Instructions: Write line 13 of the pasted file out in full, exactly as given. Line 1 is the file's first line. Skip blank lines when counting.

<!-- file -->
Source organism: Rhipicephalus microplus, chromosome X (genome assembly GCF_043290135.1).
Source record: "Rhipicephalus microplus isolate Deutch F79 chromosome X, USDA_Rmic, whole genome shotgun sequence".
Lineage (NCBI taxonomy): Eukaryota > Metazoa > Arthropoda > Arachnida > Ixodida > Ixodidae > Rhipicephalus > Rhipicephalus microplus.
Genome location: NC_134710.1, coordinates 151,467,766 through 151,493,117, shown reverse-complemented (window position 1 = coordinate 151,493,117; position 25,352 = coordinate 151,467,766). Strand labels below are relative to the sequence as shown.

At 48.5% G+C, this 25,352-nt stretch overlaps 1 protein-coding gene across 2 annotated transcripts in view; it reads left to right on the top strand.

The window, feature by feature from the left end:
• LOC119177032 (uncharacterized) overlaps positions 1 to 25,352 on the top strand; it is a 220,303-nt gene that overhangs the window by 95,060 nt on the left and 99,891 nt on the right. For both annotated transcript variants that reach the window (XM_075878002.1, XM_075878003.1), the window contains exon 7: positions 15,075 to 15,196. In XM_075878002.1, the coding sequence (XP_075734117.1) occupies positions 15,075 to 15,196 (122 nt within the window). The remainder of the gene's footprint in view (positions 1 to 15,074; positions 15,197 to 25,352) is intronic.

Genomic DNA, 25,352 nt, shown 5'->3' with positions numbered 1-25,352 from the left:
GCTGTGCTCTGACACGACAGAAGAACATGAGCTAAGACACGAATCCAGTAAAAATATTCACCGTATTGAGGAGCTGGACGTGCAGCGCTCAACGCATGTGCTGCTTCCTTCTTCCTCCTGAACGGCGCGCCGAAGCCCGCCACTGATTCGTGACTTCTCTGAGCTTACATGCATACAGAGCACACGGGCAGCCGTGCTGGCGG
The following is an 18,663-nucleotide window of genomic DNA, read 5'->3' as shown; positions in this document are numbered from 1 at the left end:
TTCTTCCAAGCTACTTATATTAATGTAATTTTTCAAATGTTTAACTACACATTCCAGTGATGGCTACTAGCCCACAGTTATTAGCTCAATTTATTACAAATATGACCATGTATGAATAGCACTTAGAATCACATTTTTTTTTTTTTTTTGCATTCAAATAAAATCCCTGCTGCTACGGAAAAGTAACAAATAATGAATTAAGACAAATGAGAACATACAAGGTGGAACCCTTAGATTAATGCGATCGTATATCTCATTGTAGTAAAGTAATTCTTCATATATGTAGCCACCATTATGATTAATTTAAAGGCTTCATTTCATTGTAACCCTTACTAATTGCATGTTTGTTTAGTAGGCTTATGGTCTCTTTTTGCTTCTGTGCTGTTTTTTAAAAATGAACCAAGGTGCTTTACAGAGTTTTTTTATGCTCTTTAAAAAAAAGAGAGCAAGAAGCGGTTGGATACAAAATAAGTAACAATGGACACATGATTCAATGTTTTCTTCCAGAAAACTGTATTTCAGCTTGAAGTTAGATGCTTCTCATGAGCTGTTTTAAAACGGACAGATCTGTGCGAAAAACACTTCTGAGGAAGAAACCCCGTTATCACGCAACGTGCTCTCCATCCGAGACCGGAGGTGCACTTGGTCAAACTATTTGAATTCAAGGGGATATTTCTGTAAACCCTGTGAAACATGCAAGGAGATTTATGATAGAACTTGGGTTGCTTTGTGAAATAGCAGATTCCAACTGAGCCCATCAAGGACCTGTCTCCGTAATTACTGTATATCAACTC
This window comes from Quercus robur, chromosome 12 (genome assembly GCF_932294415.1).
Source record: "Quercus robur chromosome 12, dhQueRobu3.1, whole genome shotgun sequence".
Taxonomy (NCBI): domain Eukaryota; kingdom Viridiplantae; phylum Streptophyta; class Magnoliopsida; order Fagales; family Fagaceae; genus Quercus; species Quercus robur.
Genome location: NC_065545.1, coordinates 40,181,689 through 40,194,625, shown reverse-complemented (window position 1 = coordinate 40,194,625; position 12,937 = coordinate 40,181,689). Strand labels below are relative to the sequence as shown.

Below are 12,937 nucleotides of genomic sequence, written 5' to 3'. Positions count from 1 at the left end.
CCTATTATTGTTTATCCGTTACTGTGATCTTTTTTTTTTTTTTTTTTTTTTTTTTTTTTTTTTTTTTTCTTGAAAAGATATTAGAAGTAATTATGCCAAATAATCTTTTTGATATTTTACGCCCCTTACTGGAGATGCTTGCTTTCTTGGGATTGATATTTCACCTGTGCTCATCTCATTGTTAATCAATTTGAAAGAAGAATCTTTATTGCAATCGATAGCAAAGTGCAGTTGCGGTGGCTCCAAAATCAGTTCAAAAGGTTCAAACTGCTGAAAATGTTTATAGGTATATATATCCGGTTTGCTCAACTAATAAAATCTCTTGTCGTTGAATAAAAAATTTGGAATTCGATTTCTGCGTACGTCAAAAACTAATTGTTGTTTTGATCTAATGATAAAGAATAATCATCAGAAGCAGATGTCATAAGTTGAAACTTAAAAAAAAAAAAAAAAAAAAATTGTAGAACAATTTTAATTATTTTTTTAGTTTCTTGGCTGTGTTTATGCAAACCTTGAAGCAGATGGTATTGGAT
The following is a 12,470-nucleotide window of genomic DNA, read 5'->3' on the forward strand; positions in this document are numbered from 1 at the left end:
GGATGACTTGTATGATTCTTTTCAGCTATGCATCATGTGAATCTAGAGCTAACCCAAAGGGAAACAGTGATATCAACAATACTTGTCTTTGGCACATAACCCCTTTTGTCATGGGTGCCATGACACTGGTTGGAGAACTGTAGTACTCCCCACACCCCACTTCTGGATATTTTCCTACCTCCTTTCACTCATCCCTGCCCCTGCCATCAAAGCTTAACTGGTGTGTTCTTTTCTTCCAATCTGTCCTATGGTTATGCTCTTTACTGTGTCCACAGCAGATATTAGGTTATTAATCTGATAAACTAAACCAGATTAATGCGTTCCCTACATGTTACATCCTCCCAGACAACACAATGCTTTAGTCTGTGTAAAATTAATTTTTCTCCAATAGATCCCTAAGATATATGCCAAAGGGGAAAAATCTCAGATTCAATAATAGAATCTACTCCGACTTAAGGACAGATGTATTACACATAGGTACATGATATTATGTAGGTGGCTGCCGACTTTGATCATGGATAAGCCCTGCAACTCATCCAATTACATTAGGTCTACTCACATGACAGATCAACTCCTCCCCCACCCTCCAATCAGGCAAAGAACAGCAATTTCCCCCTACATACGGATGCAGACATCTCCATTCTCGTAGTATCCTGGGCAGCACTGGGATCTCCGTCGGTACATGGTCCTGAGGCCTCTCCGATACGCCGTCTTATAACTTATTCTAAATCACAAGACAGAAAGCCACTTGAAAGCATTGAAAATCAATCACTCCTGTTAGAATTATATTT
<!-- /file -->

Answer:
Source record: "Quercus robur chromosome 12, dhQueRobu3.1, whole genome shotgun sequence".